“People were already weak from struggling through the early part of the summer with little international help, and women and children would be particularly vulnerable to food shortages. ‘Woman and children will die at a much higher rate than they are now,’ Garvelink said.” (Reuters, October 4, 2004)
[This is perhaps the best context in which to assess recent comments by Khartoum’s State Minister for Agriculture Al Sadig Amara, who recently declared that because of regime policies, “no food gap will take place in Sudan” (Sudan Vision Paper [Khartoum], from the October 11, 2004 UN Daily Press Review).]
Disease remains a major concern in the camps, with the malaria “high season” underway and relentlessly claiming more lives. The spread of Hepatitis E seems to have slowed, but the risk of explosive cholera and dysentery outbreaks remains frighteningly high. October is also “high season” for polio, and with a dozen confirmed cases in Darfur, there is considerable risk that despite the current effort at Africa-wide polio vaccination, there could still be a large outbreak of the crippling disease in rural and urban areas of Darfur.
WHAT DARFUR OBSCURES
International attention to Darfur, while ineffectual in addressing the engine of genocidal destruction, must be wholly welcome. Partly as a result of this increased attention, humanitarian capacity continues to increase, though only incrementally and not nearly rapidly enough to forestall huge numbers of casualties in the coming months. The more than 40,000 metric tons of humanitarian transport capacity required monthly for food and critical non-food items—into and within Darfur—are nowhere in evidence. Indeed, international contributions to UN and other humanitarian organizations operating in Darfur are not half of what is required to sustain present efforts. If we look at this is an ongoing crisis, extending to the end of 2005, the task is even more daunting.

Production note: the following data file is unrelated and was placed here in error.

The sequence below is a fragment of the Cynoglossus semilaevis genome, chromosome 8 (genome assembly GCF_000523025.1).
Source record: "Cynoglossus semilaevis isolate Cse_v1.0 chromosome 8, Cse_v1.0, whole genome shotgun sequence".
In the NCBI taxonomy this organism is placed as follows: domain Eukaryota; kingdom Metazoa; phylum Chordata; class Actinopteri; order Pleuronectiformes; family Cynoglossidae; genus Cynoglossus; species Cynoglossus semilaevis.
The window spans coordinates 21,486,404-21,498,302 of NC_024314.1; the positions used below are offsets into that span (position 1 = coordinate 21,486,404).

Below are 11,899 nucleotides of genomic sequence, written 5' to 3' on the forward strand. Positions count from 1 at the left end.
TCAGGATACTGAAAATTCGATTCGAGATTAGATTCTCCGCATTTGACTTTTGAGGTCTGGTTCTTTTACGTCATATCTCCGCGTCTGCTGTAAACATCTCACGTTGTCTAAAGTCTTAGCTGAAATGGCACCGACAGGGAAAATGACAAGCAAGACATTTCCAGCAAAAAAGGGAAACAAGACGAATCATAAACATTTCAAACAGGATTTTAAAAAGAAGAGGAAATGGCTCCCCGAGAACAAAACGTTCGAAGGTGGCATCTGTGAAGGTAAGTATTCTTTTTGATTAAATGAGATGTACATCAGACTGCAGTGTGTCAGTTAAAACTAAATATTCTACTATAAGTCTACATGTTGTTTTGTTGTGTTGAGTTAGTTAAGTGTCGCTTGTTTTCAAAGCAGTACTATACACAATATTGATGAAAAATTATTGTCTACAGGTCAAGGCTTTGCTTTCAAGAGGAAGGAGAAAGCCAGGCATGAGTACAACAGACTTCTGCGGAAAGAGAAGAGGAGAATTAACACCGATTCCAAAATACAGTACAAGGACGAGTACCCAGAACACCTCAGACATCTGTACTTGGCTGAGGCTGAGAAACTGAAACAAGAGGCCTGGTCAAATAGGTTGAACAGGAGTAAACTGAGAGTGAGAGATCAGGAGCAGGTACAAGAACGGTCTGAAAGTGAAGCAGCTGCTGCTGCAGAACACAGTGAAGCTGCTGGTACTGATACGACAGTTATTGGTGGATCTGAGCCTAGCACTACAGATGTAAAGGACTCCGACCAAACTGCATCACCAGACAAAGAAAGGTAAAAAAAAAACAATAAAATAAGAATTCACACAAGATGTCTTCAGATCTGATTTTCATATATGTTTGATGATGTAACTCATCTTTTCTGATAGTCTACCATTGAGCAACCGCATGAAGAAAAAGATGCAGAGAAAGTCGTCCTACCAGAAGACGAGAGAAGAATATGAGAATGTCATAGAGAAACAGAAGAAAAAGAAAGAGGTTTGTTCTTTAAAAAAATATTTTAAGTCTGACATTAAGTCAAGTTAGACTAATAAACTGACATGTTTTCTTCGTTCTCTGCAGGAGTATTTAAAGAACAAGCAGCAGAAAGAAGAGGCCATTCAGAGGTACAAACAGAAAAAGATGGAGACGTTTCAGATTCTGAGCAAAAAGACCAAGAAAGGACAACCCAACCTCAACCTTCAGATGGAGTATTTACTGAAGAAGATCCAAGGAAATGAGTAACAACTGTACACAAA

But despite the inadequacy of the international response, current attention to Darfur seems to be at the expense of other sites of great human need in Africa, and nowhere more dramatically than in northern Uganda. Here the consequences of Khartoum’s many years of support for the maniacal Lord’s Resistance Army (LRA) are painfully evident. UN Under-secretary for Humanitarian Affairs Jan Egeland, whose voice within the UN has been strongest and most courageous over the past year in speaking of Darfur, very recently highlighted the ghastly consequences of human suffering and destruction wrought by the LRA:
“‘The two million in northern Uganda live in sub-human conditions,’ said UN Emergency Relief Coordinator Jan Egeland. ‘If they go out, they are killed as much, or raped as much or worse, as in Darfur by the Lord’s Resistance Army and others.’ ‘The attention that I was very happy to see on Darfur we should be able to raise equally with northern Uganda,’ [Egeland] told reporters.” (Reuters, October 7, 2004)
But the distance between Egeland’s “should” and the likely response of the international community is immense, again in part because the UN and other international actors are unwilling to bring sufficient pressure to bear on Khartoum to halt its arms transfers, material support, and the offering of sanctuary (including in Juba town) to Joseph Kony and the vicious thugs who make up the LRA. The National Islamic front continues to use the LRA as a proxy military force to destabilize southern Sudan, and as a point of diplomatic leverage in dealing with the government in Kampala. Thus Khartoum’s recent accusation of Ugandan military aid to the SPLA and ultimately the Darfur insurgents must be of concern not because it is true, but because it creates an ominous pretext for “preemptive” military action at the same time that Khartoum’s own military preparations in the south have increased very significantly. Khartoum’s propaganda organ, the “Sudan Media Center” (SMC), declared recently: